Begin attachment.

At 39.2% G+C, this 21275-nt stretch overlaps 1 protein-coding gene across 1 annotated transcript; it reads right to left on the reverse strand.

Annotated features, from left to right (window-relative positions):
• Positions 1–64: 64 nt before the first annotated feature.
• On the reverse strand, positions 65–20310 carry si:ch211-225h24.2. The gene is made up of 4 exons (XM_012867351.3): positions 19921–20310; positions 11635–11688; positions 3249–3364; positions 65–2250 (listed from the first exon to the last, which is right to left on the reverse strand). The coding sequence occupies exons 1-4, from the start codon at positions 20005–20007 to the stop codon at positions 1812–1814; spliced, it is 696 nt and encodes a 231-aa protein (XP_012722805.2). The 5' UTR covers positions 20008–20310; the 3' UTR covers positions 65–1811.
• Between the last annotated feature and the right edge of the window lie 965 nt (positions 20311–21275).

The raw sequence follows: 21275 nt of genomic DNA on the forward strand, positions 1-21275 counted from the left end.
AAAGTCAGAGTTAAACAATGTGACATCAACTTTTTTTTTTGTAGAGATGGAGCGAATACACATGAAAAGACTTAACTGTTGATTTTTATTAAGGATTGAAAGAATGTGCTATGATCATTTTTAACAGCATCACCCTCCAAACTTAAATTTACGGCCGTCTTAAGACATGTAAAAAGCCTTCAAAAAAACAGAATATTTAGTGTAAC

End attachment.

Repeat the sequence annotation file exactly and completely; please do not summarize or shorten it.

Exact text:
At 39.2% G+C, this 21275-nt stretch overlaps 1 protein-coding gene across 1 annotated transcript; it reads right to left on the reverse strand.

Annotated features, from left to right (window-relative positions):
• Positions 1–64: 64 nt before the first annotated feature.
• On the reverse strand, positions 65–20310 carry si:ch211-225h24.2. The gene is made up of 4 exons (XM_012867351.3): positions 19921–20310; positions 11635–11688; positions 3249–3364; positions 65–2250 (listed from the first exon to the last, which is right to left on the reverse strand). The coding sequence occupies exons 1-4, from the start codon at positions 20005–20007 to the stop codon at positions 1812–1814; spliced, it is 696 nt and encodes a 231-aa protein (XP_012722805.2). The 5' UTR covers positions 20008–20310; the 3' UTR covers positions 65–1811.
• Between the last annotated feature and the right edge of the window lie 965 nt (positions 20311–21275).

The raw sequence follows: 21275 nt of genomic DNA on the forward strand, positions 1-21275 counted from the left end.
AAAGTCAGAGTTAAACAATGTGACATCAACTTTTTTTTTTGTAGAGATGGAGCGAATACACATGAAAAGACTTAACTGTTGATTTTTATTAAGGATTGAAAGAATGTGCTATGATCATTTTTAACAGCATCACCCTCCAAACTTAAATTTACGGCCGTCTTAAGACATGTAAAAAGCCTTCAAAAAAACAGAATATTTAGTGTAAC